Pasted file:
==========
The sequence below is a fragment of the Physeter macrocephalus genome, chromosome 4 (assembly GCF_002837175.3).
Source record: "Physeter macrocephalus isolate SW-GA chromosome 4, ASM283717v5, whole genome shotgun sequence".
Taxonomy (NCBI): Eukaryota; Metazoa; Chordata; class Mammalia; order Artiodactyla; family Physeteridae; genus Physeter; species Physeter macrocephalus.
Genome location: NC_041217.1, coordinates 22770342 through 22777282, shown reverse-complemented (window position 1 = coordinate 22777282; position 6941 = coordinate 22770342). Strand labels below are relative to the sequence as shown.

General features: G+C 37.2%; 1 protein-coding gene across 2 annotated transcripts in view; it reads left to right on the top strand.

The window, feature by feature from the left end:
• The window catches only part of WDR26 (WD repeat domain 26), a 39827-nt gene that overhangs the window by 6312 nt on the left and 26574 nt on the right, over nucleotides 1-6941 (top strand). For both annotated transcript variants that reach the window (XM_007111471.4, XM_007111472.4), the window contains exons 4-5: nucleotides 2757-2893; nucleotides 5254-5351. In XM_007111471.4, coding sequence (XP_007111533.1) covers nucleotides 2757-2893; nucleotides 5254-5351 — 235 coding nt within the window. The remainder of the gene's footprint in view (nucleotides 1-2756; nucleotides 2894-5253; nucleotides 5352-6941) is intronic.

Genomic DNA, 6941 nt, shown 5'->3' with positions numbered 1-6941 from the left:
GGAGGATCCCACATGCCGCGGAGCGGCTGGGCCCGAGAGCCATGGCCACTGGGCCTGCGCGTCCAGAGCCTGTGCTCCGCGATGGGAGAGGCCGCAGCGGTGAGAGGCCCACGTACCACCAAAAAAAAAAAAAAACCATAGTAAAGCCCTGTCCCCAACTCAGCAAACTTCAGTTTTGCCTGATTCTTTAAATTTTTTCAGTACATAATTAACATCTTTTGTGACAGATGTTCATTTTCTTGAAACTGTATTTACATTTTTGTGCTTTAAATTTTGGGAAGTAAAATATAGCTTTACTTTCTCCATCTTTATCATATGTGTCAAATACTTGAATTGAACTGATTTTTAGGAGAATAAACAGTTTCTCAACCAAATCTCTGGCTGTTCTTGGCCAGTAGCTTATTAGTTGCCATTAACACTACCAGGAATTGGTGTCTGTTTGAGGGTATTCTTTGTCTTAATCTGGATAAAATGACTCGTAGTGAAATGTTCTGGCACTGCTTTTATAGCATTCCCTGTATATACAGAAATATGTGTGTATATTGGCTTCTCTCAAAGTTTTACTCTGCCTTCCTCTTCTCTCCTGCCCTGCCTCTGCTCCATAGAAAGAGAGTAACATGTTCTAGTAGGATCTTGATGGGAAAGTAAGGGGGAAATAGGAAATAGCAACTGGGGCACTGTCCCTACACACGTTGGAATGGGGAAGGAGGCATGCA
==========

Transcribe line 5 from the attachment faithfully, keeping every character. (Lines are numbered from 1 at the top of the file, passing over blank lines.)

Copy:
General features: G+C 37.2%; 1 protein-coding gene across 2 annotated transcripts in view; it reads left to right on the top strand.